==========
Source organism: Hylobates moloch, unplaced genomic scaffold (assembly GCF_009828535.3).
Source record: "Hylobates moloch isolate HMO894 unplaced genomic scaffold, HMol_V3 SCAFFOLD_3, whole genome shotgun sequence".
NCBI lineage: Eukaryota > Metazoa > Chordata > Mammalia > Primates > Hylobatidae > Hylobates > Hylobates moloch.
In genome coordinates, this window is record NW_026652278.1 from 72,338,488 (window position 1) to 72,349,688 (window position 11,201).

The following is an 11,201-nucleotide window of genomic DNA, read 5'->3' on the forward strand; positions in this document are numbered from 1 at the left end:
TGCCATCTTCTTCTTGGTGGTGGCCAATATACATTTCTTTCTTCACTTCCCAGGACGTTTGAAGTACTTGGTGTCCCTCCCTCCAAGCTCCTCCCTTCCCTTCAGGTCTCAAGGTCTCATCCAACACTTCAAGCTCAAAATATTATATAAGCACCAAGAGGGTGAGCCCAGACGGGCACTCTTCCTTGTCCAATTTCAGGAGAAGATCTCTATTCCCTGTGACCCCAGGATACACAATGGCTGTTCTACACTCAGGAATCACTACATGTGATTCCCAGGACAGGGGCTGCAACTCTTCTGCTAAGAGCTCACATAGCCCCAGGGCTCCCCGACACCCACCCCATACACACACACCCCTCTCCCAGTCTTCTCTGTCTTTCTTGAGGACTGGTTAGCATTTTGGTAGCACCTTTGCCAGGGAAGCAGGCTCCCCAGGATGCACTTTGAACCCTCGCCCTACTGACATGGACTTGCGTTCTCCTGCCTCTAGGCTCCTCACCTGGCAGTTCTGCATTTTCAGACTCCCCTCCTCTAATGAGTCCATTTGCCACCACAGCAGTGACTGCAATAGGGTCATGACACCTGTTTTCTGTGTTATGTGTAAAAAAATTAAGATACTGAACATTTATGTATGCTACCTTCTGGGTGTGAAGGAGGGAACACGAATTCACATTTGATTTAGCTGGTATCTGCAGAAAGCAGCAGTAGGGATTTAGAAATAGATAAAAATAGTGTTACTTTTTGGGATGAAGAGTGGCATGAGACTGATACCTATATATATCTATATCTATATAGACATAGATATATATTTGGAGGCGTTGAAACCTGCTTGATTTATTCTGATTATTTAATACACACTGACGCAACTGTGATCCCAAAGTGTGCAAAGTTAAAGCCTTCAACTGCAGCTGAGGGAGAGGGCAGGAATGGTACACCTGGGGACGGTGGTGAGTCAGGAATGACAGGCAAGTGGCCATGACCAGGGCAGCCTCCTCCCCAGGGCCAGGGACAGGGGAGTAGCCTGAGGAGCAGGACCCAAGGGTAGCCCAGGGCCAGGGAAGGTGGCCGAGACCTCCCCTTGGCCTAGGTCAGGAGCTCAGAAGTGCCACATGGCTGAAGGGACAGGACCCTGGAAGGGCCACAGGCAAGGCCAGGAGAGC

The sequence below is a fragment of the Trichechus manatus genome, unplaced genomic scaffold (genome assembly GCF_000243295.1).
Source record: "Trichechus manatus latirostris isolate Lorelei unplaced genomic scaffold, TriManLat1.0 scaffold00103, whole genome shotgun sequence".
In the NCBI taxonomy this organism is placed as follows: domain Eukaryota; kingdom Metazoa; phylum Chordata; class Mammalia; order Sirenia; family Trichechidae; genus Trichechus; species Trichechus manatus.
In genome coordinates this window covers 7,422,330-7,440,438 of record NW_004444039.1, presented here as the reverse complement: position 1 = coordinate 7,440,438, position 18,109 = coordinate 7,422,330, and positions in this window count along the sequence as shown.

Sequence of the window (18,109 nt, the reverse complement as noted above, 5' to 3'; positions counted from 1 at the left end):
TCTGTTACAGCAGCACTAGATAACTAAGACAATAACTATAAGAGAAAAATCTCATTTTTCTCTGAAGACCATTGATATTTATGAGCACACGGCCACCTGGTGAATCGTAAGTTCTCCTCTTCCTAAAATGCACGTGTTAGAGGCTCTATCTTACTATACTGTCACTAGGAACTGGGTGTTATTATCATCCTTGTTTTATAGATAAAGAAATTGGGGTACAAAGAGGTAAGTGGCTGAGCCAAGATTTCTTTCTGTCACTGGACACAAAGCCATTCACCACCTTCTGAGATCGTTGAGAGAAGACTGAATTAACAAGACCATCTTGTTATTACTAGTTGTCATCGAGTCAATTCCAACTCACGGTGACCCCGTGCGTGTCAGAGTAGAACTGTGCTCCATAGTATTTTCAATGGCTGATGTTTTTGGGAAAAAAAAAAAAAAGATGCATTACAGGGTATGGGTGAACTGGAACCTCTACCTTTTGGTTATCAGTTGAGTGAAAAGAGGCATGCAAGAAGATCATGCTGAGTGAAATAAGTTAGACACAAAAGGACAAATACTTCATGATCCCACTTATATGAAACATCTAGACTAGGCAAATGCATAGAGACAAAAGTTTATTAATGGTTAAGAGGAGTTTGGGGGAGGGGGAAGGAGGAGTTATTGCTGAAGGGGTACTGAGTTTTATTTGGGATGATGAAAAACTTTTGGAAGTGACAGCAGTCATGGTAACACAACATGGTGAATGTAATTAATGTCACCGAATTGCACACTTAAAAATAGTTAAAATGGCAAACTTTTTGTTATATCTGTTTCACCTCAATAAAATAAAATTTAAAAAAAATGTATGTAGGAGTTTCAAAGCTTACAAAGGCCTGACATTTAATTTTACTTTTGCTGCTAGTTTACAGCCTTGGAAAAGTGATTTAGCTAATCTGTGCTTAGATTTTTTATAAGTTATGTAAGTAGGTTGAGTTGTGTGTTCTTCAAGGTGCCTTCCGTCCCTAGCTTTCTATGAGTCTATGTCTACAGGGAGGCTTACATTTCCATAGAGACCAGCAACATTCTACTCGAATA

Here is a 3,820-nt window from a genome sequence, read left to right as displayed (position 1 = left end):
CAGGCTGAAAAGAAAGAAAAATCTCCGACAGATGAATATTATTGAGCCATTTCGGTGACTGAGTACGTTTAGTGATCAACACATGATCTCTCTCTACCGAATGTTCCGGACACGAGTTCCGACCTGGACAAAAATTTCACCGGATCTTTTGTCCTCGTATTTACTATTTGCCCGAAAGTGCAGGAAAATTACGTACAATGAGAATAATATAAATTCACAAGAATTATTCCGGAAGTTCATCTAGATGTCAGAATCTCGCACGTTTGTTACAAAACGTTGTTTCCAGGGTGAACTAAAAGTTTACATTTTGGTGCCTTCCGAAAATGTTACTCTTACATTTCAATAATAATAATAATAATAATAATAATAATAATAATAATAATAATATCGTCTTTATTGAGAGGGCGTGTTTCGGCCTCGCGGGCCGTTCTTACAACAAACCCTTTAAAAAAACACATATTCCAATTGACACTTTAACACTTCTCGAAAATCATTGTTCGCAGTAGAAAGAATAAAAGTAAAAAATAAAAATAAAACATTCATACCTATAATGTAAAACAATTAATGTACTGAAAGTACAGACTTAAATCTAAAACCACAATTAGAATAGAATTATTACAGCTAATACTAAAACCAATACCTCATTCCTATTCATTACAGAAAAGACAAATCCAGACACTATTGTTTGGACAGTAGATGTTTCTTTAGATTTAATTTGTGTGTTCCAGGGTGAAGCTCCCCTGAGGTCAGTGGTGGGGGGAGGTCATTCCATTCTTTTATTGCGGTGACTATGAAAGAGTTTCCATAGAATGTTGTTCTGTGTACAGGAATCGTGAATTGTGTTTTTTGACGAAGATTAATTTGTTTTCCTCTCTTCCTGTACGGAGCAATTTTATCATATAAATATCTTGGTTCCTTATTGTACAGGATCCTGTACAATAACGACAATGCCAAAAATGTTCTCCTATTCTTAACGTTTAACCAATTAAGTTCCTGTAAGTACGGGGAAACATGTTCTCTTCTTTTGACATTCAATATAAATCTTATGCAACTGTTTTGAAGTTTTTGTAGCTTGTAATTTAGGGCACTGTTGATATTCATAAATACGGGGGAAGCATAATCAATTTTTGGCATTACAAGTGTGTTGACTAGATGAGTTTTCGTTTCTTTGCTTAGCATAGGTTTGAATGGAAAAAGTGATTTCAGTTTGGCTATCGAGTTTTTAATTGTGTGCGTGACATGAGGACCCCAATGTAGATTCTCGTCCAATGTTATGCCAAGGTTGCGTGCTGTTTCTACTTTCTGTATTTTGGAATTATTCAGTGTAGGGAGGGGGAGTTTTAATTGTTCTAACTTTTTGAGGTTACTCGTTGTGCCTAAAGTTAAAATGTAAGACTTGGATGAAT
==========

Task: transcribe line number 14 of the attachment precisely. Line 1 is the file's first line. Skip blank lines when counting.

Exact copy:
CAGGCTGAAAAGAAAGAAAAATCTCCGACAGATGAATATTATTGAGCCATTTCGGTGACTGAGTACGTTTAGTGATCAACACATGATCTCTCTCTACCGAATGTTCCGGACACGAGTTCCGACCTGGACAAAAATTTCACCGGATCTTTTGTCCTCGTATTTACTATTTGCCCGAAAGTGCAGGAAAATTACGTACAATGAGAATAATATAAATTCACAAGAATTATTCCGGAAGTTCATCTAGATGTCAGAATCTCGCACGTTTGTTACAAAACGTTGTTTCCAGGGTGAACTAAAAGTTTACATTTTGGTGCCTTCCGAAAATGTTACTCTTACATTTCAATAATAATAATAATAATAATAATAATAATAATAATAATAATAATATCGTCTTTATTGAGAGGGCGTGTTTCGGCCTCGCGGGCCGTTCTTACAACAAACCCTTTAAAAAAACACATATTCCAATTGACACTTTAACACTTCTCGAAAATCATTGTTCGCAGTAGAAAGAATAAAAGTAAAAAATAAAAATAAAACATTCATACCTATAATGTAAAACAATTAATGTACTGAAAGTACAGACTTAAATCTAAAACCACAATTAGAATAGAATTATTACAGCTAATACTAAAACCAATACCTCATTCCTATTCATTACAGAAAAGACAAATCCAGACACTATTGTTTGGACAGTAGATGTTTCTTTAGATTTAATTTGTGTGTTCCAGGGTGAAGCTCCCCTGAGGTCAGTGGTGGGGGGAGGTCATTCCATTCTTTTATTGCGGTGACTATGAAAGAGTTTCCATAGAATGTTGTTCTGTGTACAGGAATCGTGAATTGTGTTTTTTGACGAAGATTAATTTGTTTTCCTCTCTTCCTGTACGGAGCAATTTTATCATATAAATATCTTGGTTCCTTATTGTACAGGATCCTGTACAATAACGACAATGCCAAAAATGTTCTCCTATTCTTAACGTTTAACCAATTAAGTTCCTGTAAGTACGGGGAAACATGTTCTCTTCTTTTGACATTCAATATAAATCTTATGCAACTGTTTTGAAGTTTTTGTAGCTTGTAATTTAGGGCACTGTTGATATTCATAAATACGGGGGAAGCATAATCAATTTTTGGCATTACAAGTGTGTTGACTAGATGAGTTTTCGTTTCTTTGCTTAGCATAGGTTTGAATGGAAAAAGTGATTTCAGTTTGGCTATCGAGTTTTTAATTGTGTGCGTGACATGAGGACCCCAATGTAGATTCTCGTCCAATGTTATGCCAAGGTTGCGTGCTGTTTCTACTTTCTGTATTTTGGAATTATTCAGTGTAGGGAGGGGGAGTTTTAATTGTTCTAACTTTTTGAGGTTACTCGTTGTGCCTAAAGTTAAAATGTAAGACTTGGATGAAT